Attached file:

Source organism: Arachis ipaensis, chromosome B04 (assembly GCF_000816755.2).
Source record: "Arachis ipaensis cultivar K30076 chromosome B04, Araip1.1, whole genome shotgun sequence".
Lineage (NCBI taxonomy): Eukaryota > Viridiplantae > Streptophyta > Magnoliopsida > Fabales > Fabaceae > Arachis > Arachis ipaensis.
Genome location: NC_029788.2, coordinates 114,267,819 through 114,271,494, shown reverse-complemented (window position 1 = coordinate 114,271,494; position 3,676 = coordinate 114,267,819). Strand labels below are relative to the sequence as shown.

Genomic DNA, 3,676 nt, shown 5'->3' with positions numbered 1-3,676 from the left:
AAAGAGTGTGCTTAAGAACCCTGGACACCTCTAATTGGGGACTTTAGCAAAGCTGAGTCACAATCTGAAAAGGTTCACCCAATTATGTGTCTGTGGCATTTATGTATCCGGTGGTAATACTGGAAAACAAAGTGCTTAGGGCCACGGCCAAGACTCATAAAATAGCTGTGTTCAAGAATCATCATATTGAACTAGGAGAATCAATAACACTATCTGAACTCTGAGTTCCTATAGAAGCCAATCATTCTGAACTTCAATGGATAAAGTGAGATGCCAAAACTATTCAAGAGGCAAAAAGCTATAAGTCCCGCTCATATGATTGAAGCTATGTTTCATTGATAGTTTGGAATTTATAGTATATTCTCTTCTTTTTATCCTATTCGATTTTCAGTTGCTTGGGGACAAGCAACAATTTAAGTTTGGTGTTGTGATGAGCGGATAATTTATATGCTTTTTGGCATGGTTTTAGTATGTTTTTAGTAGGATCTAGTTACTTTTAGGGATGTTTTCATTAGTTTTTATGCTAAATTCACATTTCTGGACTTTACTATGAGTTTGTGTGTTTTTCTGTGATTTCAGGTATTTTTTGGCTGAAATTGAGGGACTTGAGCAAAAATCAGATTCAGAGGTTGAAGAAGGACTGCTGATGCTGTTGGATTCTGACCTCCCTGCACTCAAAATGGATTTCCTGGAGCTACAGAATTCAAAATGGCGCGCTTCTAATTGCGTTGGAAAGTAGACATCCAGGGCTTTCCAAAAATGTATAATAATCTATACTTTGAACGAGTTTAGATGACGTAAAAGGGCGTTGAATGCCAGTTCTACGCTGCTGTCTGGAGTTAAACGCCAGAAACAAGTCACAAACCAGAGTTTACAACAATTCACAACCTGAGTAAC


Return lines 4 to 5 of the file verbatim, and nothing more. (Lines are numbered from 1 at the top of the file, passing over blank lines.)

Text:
Genome location: NC_029788.2, coordinates 114,267,819 through 114,271,494, shown reverse-complemented (window position 1 = coordinate 114,271,494; position 3,676 = coordinate 114,267,819). Strand labels below are relative to the sequence as shown.

Genomic DNA, 3,676 nt, shown 5'->3' with positions numbered 1-3,676 from the left: